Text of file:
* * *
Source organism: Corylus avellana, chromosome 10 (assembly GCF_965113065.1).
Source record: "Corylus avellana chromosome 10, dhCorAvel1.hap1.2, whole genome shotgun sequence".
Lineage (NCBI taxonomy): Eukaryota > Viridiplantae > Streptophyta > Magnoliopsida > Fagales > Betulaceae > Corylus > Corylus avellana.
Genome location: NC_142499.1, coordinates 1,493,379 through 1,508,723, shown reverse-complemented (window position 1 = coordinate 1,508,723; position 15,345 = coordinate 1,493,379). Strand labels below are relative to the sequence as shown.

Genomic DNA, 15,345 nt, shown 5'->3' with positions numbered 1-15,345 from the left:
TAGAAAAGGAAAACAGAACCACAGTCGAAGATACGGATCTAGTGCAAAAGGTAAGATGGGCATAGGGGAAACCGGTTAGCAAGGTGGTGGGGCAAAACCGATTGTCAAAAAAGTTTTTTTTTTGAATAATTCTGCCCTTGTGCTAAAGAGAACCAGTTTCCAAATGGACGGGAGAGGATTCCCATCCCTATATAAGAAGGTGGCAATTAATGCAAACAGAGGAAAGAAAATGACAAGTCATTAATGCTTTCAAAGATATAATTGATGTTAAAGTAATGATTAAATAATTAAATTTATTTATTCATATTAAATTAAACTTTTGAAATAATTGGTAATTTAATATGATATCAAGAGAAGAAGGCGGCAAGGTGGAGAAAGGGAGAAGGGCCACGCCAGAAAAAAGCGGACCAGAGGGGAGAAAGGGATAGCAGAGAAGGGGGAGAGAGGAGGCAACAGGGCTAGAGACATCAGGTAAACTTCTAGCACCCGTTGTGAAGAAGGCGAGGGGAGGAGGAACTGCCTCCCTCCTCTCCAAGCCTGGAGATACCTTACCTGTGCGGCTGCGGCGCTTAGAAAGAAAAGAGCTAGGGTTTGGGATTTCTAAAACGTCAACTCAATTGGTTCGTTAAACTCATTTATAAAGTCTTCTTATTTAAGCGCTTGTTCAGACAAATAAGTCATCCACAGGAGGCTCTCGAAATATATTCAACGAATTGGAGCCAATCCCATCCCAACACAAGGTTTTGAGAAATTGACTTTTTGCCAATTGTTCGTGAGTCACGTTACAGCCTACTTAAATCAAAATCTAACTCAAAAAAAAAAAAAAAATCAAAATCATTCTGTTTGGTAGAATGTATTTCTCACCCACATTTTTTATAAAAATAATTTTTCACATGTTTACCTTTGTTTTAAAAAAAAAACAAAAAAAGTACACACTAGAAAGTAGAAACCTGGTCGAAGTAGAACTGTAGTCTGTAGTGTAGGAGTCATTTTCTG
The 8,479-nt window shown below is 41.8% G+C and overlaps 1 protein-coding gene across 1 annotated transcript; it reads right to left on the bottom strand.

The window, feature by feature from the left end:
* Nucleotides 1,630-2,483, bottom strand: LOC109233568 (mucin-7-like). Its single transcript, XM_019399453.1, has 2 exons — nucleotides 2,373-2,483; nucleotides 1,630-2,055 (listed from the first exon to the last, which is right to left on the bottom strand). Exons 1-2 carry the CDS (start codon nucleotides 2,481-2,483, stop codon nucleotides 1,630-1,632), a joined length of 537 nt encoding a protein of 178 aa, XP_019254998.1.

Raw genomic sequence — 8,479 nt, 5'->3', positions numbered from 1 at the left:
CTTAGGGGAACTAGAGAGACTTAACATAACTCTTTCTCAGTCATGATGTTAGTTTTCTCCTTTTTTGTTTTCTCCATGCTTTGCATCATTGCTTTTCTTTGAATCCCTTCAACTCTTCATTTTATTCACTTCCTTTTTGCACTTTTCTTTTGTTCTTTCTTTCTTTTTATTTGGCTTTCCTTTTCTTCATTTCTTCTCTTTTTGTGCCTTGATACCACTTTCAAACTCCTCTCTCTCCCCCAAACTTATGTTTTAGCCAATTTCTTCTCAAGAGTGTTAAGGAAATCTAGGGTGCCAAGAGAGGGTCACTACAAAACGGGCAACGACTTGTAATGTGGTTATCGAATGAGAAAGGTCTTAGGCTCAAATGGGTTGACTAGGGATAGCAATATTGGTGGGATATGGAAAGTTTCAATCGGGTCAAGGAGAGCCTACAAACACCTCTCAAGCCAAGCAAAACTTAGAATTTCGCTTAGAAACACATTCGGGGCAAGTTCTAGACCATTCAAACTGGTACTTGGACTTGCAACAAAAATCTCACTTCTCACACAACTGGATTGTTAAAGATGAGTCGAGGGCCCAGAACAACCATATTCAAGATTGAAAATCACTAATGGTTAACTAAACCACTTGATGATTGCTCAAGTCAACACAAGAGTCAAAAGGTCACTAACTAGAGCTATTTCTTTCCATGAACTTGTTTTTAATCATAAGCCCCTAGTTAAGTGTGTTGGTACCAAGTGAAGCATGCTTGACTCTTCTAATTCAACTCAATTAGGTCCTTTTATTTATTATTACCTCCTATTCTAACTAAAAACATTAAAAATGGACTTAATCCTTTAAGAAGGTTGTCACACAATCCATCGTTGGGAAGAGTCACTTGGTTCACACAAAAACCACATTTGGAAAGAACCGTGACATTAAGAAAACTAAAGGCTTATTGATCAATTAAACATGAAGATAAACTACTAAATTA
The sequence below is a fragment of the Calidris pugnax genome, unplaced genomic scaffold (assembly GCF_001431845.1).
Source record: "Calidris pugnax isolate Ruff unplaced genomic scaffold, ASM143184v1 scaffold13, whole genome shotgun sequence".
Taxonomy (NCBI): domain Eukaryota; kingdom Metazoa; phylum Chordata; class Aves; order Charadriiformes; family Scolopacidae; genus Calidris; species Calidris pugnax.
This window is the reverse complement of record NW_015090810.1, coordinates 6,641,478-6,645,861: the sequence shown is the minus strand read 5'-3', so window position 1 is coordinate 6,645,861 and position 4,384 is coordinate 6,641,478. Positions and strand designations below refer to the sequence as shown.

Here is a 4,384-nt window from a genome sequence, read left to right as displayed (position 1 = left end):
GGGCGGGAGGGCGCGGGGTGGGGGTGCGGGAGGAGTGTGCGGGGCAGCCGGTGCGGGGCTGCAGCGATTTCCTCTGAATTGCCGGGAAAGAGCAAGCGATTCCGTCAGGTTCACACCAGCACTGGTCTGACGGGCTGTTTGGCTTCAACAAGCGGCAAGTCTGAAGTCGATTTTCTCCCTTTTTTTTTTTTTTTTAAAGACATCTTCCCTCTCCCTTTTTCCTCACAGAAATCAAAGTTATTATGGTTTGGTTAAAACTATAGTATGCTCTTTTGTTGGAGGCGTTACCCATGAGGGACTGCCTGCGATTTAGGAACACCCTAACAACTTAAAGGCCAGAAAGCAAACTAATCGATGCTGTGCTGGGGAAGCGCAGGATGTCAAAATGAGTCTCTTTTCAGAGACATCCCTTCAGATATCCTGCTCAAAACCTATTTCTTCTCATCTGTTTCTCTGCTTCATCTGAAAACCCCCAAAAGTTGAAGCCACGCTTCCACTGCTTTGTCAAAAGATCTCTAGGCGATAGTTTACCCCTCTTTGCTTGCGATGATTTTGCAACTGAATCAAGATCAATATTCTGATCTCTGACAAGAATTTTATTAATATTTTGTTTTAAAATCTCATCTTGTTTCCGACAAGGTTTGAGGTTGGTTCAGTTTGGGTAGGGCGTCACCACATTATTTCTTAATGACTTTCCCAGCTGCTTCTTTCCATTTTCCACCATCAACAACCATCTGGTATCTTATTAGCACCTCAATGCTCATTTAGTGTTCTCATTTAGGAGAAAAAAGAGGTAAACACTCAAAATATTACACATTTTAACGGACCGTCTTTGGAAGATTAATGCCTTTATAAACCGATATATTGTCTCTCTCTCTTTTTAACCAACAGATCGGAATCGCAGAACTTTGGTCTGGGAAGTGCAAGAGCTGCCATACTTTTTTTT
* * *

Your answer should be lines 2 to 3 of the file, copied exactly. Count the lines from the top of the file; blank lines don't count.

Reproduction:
Source record: "Corylus avellana chromosome 10, dhCorAvel1.hap1.2, whole genome shotgun sequence".
Lineage (NCBI taxonomy): Eukaryota > Viridiplantae > Streptophyta > Magnoliopsida > Fagales > Betulaceae > Corylus > Corylus avellana.